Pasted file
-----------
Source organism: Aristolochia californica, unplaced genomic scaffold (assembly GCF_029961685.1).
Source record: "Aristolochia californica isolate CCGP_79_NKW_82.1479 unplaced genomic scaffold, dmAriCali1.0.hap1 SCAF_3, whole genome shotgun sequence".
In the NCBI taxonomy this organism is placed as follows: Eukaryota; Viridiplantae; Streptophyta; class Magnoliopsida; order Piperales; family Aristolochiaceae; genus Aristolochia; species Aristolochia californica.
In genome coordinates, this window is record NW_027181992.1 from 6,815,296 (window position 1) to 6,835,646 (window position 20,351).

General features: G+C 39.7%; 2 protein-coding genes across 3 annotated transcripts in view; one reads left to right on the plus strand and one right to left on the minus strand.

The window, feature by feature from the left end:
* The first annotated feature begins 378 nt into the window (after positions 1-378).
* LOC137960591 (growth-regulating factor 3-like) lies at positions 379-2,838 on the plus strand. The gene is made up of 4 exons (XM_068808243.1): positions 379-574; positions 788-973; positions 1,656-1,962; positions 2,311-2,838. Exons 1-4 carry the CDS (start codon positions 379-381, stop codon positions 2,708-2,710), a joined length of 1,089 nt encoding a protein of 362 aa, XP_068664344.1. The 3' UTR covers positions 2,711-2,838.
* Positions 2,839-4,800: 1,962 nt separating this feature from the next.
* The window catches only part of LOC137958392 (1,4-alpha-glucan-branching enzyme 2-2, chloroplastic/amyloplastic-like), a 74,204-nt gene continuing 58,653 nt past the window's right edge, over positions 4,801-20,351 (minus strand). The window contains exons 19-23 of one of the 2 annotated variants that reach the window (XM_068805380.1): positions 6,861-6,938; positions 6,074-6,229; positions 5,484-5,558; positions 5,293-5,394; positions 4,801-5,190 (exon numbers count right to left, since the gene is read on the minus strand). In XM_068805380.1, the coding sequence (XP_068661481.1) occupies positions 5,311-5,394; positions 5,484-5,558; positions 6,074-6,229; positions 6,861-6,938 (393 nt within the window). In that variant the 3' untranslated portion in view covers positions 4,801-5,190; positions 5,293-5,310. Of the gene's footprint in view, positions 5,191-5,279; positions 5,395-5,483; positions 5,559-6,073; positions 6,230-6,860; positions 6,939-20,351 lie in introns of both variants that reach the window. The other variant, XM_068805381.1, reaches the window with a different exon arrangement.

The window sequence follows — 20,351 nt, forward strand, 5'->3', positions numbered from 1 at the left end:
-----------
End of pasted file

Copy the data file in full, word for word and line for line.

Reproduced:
Source organism: Aristolochia californica, unplaced genomic scaffold (assembly GCF_029961685.1).
Source record: "Aristolochia californica isolate CCGP_79_NKW_82.1479 unplaced genomic scaffold, dmAriCali1.0.hap1 SCAF_3, whole genome shotgun sequence".
In the NCBI taxonomy this organism is placed as follows: Eukaryota; Viridiplantae; Streptophyta; class Magnoliopsida; order Piperales; family Aristolochiaceae; genus Aristolochia; species Aristolochia californica.
In genome coordinates, this window is record NW_027181992.1 from 6,815,296 (window position 1) to 6,835,646 (window position 20,351).

General features: G+C 39.7%; 2 protein-coding genes across 3 annotated transcripts in view; one reads left to right on the plus strand and one right to left on the minus strand.

The window, feature by feature from the left end:
* The first annotated feature begins 378 nt into the window (after positions 1-378).
* LOC137960591 (growth-regulating factor 3-like) lies at positions 379-2,838 on the plus strand. The gene is made up of 4 exons (XM_068808243.1): positions 379-574; positions 788-973; positions 1,656-1,962; positions 2,311-2,838. Exons 1-4 carry the CDS (start codon positions 379-381, stop codon positions 2,708-2,710), a joined length of 1,089 nt encoding a protein of 362 aa, XP_068664344.1. The 3' UTR covers positions 2,711-2,838.
* Positions 2,839-4,800: 1,962 nt separating this feature from the next.
* The window catches only part of LOC137958392 (1,4-alpha-glucan-branching enzyme 2-2, chloroplastic/amyloplastic-like), a 74,204-nt gene continuing 58,653 nt past the window's right edge, over positions 4,801-20,351 (minus strand). The window contains exons 19-23 of one of the 2 annotated variants that reach the window (XM_068805380.1): positions 6,861-6,938; positions 6,074-6,229; positions 5,484-5,558; positions 5,293-5,394; positions 4,801-5,190 (exon numbers count right to left, since the gene is read on the minus strand). In XM_068805380.1, the coding sequence (XP_068661481.1) occupies positions 5,311-5,394; positions 5,484-5,558; positions 6,074-6,229; positions 6,861-6,938 (393 nt within the window). In that variant the 3' untranslated portion in view covers positions 4,801-5,190; positions 5,293-5,310. Of the gene's footprint in view, positions 5,191-5,279; positions 5,395-5,483; positions 5,559-6,073; positions 6,230-6,860; positions 6,939-20,351 lie in introns of both variants that reach the window. The other variant, XM_068805381.1, reaches the window with a different exon arrangement.

The window sequence follows — 20,351 nt, forward strand, 5'->3', positions numbered from 1 at the left end: